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 ‘We have record of fuel smuggling, it can’t be stopped’ – NNPC boss


Barely a week after the Nigeria Customs Service (NCS) accused the Nigerian National Petroleum Corporation (NNPC) of failing to partner the Service to combat fuel smuggling across the borderlines, NNPC Group Managing Director, Engr. Melee Kyari has accepted responsibility, noting the Corporation have record of petroleum products smuggled outside the country.

Kyari’s far reaching and dramatic confession also provided graphic details of fuel racketeering within the sub region, up to Central Africa, even as his confession highlighted the damning verdict of subsidizing fuel consumption for the entire sub region and beyond. He also dismissed Customs proposal to set up fuel retail outlets along borderlines as essentially flawed.

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The NCS Comptroller General, retired Col. Hameed Ali, had accused the NNPC of culpability in fuel smuggling at an interactive session with members of the House of Representatives Committee on Finance on the 2022-2024 Medium Term Expenditure Framework (MTEF) and the Fiscal Strategy Paper (FSP), noting that NNPC’s refusal to corporate with his organization in critical information sharing has made it impossible to end fuel smuggling.

Ali said the Nigerian borders are too vast and porous for customs to cover and to block fuel smuggling without critical synergy and intelligence sharing. The Customs boss equally lamented that his proposal for the NNPC to establish petroleum retail outlets in neighbouring countries to curtail smuggling of fuel was repeatedly neglected and ignored.

Confirming the damning report Wednesday at the House of Representatives Committee on Finance on the 2022-2024 Medium Term Expenditure Framework, Kyari  advanced reasons it rejected the Customs proposition, even as he provided pictorial explanations of why it has remained top attractive, and why it may be impossible to stop fuel smuggling outside Nigeria.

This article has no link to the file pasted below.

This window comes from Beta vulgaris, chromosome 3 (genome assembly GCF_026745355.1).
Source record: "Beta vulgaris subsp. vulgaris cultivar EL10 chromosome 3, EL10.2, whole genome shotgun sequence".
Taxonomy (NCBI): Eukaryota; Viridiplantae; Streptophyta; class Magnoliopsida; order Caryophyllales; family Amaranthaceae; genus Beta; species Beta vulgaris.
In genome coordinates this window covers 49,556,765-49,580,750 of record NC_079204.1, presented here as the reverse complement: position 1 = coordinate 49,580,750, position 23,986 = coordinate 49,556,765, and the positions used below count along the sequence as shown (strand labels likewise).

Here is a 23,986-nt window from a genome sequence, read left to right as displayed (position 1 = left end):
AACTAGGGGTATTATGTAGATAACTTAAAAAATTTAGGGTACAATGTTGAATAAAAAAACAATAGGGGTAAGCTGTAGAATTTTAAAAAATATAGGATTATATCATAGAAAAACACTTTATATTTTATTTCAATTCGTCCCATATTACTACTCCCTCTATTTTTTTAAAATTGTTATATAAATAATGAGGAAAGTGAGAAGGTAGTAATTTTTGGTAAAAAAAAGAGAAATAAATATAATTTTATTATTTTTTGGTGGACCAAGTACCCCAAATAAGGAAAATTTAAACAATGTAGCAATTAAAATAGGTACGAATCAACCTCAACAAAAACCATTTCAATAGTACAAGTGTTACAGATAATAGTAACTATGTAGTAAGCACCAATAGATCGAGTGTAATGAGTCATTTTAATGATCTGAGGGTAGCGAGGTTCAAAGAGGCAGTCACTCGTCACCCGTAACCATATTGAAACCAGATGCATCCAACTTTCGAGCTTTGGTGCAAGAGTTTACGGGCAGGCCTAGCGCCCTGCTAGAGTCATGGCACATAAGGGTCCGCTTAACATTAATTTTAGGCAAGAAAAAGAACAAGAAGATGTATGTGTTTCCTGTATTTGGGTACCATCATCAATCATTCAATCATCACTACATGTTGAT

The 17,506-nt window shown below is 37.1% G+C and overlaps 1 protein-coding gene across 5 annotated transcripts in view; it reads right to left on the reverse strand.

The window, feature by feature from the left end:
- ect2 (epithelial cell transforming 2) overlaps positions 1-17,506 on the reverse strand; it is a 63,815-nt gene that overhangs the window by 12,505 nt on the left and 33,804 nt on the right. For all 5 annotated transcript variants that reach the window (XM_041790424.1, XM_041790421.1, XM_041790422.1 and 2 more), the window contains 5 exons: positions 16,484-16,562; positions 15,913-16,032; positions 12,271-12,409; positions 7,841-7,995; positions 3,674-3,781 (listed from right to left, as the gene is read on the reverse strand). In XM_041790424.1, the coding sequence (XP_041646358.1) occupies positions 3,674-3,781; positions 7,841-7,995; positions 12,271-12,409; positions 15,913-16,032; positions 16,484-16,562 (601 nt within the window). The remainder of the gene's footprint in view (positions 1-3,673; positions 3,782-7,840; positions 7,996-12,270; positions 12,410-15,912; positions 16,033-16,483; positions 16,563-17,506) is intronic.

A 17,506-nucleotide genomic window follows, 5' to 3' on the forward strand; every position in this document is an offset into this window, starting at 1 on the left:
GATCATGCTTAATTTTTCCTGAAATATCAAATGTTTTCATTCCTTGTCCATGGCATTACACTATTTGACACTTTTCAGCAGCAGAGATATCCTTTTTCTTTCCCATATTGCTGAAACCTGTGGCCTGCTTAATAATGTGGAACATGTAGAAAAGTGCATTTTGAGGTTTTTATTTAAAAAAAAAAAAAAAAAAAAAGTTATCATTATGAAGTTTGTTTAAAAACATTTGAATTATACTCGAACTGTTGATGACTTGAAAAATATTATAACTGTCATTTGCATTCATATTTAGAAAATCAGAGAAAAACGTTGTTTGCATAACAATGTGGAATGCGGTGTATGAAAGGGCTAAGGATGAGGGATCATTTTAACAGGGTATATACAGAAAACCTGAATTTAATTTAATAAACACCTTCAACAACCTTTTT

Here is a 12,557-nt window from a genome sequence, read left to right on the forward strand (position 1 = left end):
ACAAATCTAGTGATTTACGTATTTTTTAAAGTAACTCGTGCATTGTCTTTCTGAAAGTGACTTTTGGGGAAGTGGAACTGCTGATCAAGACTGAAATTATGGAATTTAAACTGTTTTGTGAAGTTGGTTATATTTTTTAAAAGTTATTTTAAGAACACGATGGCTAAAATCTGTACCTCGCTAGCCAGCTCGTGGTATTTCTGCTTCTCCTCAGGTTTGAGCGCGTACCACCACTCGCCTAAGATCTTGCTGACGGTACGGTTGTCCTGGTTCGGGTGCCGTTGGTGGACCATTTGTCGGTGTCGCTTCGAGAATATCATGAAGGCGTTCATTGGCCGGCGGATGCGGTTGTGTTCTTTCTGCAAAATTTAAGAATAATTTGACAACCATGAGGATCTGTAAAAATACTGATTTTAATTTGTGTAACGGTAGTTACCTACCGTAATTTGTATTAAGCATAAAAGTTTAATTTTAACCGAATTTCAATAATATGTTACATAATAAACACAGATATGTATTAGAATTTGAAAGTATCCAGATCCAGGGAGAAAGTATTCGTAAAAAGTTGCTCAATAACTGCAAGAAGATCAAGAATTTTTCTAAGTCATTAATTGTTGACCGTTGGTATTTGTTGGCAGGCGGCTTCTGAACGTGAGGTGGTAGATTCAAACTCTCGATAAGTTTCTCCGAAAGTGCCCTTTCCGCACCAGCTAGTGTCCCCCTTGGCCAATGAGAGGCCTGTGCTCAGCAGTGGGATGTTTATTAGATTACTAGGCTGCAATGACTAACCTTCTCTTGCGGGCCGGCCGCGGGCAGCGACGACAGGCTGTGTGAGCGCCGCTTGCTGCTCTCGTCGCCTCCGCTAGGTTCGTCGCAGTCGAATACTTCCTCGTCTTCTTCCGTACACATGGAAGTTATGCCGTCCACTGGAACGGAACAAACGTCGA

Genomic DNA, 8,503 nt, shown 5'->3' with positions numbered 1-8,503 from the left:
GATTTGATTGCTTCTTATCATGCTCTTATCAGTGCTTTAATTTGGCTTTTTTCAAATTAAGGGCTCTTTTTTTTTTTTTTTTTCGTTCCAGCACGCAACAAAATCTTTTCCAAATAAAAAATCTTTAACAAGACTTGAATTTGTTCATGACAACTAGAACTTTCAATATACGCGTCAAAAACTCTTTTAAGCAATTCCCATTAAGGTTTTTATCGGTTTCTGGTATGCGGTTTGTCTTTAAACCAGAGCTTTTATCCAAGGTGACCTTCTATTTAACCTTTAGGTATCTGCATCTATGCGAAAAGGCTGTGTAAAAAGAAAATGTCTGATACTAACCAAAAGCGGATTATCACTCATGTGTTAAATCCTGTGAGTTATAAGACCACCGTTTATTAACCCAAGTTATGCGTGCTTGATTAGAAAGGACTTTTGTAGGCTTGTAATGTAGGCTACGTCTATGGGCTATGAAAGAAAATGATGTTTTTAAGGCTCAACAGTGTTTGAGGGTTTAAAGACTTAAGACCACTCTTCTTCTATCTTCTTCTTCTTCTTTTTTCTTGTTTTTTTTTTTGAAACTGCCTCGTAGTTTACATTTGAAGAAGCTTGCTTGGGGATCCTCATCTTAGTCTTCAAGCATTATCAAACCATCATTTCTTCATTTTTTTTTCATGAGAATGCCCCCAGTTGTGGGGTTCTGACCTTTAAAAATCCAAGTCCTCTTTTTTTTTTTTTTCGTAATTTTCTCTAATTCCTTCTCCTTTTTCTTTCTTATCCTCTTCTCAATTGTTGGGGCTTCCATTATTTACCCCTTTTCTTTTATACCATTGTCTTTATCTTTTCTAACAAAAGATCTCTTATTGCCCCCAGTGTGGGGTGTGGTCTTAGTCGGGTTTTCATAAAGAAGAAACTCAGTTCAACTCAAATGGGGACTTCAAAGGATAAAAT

Responding to query by lawmakers, the NNPC boss found solace in the reported directive by President Muhammadu Buhari to seek the involvement of the anti-graft agencies and department of state security which he believes have the wherewithal to wage the required war against fuel smuggling, so far aggressively driven by economic sabotage.

Asked by the House Committee Chairman, James Faleke to confirm his organization’s responsibility for importation of fuel, volume, distribution, monitoring and the volume of daily consumption,  Kyari not only affirmed but availed the committee a seeming expanded report of the unfortunate regime of incongruous fuel racketeering, which he said begins its journey from the Petroleum Products Pricing Regulatory Agency (PPPRA).

“Yes. There is a single point of import, which is the NNPC. And the evacuation data is coming from the records that we receive from the PPPRA”, Kyari answered.

“I can confirm to you that anytime we supply less than 60 million litres per day, average, consecutively for two weeks, we will see shortages coming on the streets. Sometimes, it is not visible to the public but we see the constraint and we take necessary actions to close those gaps.”

Kyari also espoused a rare redeeming official candour when he opted to offer a more accurate report of the daily product consumption figures, rather than rely on the regime of strict officialdom, that often finds expression in twisted official posturing.